People are staying closer to home these days, but there’s still lots to do in the region. 9 ½ hours is a feature with suggestions for local day trips.
Takoma Park, a historic community that straddles the District of Columbia border, was founded in the late 19th century as a railroad suburb. Home buyers took a short-line trip from the swamps of the District of Columbia into a tree filled, elevated oasis.
Developer Benjamin Franklin Gilbert built summer bungalows as getaways, and year-round residents soon flocked to the community. Commercial areas grew around the railroad station.
A decidedly progressive political ethos developed in Takoma Park early on, and remains. Residents are famously involved at the local, state and national levels, and Takoma Park is known to take positions that sometimes subject it to ribbing elsewhere in the Maryland, earning it the nickname of “The People’s Republic of Takoma Park.”
Walkable, compact and unique in Maryland, Takoma Park is a perfect place to spend a chunk of your day.
Sligo Creek Trail is a landmark feature of Takoma Park. It’s nine scenic miles long, wooded and just a little hilly — ideal for running, walking, and biking. The southern end of the 10-mile trail traverses Takoma Park.
Breakfast and Coffee
There are several good choices for your morning caffeine and calories.
One is the Takoma Beverage Company, 6917 Laurel Avenue, which opened in 2017 and offers a great selection of coffee and other drinks, as well as breakfast sandwiches and bowls.
It’s located close to the Takoma Metro station, as is one of the Washington region’s Busboys and Poets, also nearby.
Stroll through the city to view architecture and shops, and you’ll find creative touches on every block, from homeowner-installed sidewalk stones to giant animal sculptures in front yards. You’ll also see a series of signs that comprise an Urban Poetry Trail. The trail is a collaborative project between the Friends of the Takoma Park Library and the Montgomery College School of Art and Design. The current installation is called “Spring for Poetry,” and graphic arts students designed posters of poems that are installed throughout the city.
You may also find a statue of Roscoe the Rooster; the community erected the monument in honor of a rooster who wandered the city streets from 1989 to 1999, and could never be caught.
History and Architecture
Takoma Park was incorporated in 1890, and by 1913 had become the largest city in Montgomery County. In 1904, Takoma Park became home to the world headquarters of the Seventh Day Adventist Church which maintains a regional hospital, college and several churches and other local facilities in the city.
Early residents included Benjamin Y. Morrison, a renowned horticulturist and landscape architect who planted hybrid azaleas that can still be found across the community.
In the 1960s, a future mayor and civil rights activist, Sam Abbott, led a campaign to halt construction of a federal highway through the community. This controversy raised the profile of Takoma Park, which newspaper commentators delighted in describing as “The People’s Republic of Takoma Park” and “The Berkeley of the East.”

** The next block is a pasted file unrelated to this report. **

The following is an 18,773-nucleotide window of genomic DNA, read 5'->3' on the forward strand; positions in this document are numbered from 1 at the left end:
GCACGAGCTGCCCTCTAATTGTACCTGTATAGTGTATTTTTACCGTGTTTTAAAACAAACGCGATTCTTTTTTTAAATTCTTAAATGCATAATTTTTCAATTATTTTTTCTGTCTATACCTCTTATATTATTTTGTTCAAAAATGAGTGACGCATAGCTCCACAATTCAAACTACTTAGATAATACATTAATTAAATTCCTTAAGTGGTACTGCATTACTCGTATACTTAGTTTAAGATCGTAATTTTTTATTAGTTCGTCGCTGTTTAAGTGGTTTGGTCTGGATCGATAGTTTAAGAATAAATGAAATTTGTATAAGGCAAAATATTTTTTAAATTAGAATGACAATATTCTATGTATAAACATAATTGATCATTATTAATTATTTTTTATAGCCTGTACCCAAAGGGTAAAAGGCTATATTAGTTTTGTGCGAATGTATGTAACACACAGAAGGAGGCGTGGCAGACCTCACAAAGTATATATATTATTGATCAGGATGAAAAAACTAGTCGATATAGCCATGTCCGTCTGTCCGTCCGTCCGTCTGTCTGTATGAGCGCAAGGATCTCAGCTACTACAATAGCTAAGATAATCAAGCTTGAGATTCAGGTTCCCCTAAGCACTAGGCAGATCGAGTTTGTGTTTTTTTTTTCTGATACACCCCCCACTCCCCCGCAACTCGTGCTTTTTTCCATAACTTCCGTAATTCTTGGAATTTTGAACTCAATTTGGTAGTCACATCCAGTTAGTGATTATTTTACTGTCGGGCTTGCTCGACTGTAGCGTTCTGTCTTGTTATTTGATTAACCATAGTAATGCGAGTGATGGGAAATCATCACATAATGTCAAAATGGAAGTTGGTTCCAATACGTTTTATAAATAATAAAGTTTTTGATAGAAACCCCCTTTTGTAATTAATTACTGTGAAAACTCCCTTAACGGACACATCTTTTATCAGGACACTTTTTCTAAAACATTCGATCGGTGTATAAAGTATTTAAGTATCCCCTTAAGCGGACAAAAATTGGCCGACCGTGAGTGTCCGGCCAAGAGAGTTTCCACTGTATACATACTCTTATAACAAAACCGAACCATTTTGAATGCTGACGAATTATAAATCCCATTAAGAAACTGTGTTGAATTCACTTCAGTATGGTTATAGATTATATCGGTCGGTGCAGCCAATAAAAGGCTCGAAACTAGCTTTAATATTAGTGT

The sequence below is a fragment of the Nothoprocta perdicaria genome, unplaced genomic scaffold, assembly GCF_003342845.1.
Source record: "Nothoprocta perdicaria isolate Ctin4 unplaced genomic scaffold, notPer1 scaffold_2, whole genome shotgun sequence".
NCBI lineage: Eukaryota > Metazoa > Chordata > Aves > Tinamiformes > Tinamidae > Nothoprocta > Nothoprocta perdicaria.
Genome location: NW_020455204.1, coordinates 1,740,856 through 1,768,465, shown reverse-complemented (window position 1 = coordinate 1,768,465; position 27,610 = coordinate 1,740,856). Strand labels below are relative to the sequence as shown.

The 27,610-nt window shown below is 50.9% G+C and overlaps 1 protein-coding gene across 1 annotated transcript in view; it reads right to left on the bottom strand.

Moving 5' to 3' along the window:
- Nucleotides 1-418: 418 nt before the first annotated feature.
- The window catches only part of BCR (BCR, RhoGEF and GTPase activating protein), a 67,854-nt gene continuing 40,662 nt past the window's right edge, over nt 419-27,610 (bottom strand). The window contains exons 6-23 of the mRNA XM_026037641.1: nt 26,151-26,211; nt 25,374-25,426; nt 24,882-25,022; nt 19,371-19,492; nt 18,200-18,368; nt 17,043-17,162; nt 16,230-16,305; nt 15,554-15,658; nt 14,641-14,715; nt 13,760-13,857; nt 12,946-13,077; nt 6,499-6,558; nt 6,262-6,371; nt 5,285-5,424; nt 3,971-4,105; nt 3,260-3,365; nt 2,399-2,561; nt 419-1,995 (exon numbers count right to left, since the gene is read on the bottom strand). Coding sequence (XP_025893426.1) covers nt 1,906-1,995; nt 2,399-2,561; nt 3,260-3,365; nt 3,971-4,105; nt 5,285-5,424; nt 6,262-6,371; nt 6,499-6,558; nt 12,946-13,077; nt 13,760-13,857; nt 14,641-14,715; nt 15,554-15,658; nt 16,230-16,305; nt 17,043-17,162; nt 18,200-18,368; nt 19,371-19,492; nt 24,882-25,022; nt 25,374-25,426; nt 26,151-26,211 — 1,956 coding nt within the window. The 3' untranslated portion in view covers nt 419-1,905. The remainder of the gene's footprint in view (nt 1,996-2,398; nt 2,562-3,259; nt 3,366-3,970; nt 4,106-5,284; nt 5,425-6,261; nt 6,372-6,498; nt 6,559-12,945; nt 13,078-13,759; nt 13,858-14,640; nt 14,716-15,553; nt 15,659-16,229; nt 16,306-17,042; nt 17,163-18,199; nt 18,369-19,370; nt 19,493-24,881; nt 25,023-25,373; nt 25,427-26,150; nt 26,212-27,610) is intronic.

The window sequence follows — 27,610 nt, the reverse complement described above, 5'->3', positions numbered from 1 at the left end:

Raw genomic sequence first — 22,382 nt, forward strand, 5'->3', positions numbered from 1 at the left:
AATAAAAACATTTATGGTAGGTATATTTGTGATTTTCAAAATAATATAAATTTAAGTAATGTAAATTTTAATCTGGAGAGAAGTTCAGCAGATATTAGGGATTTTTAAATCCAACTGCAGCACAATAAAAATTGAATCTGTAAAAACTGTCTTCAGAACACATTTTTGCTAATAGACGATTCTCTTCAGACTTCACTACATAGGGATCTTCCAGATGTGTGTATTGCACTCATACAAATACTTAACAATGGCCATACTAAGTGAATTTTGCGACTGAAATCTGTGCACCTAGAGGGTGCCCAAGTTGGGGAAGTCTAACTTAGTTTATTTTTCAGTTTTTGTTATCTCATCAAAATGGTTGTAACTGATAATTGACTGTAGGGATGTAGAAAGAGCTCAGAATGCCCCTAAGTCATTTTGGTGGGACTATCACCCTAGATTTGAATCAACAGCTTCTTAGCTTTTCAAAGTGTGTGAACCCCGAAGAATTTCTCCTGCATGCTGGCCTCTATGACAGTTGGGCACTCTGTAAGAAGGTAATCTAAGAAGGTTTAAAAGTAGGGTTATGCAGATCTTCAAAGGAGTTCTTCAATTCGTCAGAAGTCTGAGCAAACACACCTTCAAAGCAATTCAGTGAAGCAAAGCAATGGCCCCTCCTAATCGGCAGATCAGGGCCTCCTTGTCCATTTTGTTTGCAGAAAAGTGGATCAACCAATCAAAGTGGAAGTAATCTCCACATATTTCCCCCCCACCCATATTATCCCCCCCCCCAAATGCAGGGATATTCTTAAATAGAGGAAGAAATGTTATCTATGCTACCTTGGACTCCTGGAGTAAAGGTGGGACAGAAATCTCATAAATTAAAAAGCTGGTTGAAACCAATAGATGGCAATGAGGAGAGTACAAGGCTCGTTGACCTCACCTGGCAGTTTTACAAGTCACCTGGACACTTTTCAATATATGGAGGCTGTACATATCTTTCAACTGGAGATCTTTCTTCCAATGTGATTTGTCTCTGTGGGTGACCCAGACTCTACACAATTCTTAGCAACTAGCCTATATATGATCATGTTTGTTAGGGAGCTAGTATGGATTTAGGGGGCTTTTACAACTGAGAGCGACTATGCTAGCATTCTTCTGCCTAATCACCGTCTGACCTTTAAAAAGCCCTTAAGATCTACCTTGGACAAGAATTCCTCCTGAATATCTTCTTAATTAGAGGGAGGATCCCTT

The National Register Takoma Park Historic District was designated in 1976. The district includes a rich variety of American architectural styles from the late 19th to early 20th centuries.
Takoma Park boasts funky shops befitting a community that prides itself on sustainability and individuality. Bespoke Not Broke, at 7042 Carroll Ave., is a consignment shop that specializes in upscale clothing. Carroll Avenue also has several galleries and other unique stores.
Happy Hour and Meal
Republic restaurant at 6939 Laurel Avenue in the heart of downtown features plush sofas and wallpaper and an outdoor alley, with brunch mimosas and happy hour cocktails.
The city contains a variety of vegan and ethnic options, such as Seoul Food, a Korean fusion restaurant; and several others. A full listing can be found at the drink and dine page of Main Street Takoma’s web site.
Takoma Park straddles the D.C.-Maryland line, is served by various bus routes and the Takoma station on the Metro’s Red Line.
Hey there. I was curious to know what your sources were. It seems that some Takoma businesses are always getting all the attention, like the cool kids in high school, while some other Takoma businesses, some real staples of the community, like ones that have been around since the 80s, are left unmentioned. I liked your description of our Takoma Park, but was curious to know if this was a result of Internet research not showing some of the places that we consider the real gems of Takoma, or the result of a visit where you wrote on the places that struck your attention or if it was an interview with someone from Takoma Park that shared only certain information. Obviously you can’t mention every single place but I wanted to inquire because it seems like article after article it’s a trend that the older businesses get left out. Please pardon me if this question is too much of an intrusion to your creative process. 🙂
Hi Kristen: Just seeing this comment so sorry for the delayed response.
It’s a great question. We “visited” as reporters, parked as close to a central point as we could, and spent a full day walking around, eating, drinking, browsing, etc. We took notes and photos of things that caught our eye.
Then we came back and did Internet research. For this article, we did not conduct interviews — but certainly could have.
Please feel free to share what you think was omitted — which older businesses, as you say, deserve some love. Put it in the comments; we can consider wrapping into the article. That’s the beauty of online publishing.
Thanks for reading and for your question — not intrusive at all!
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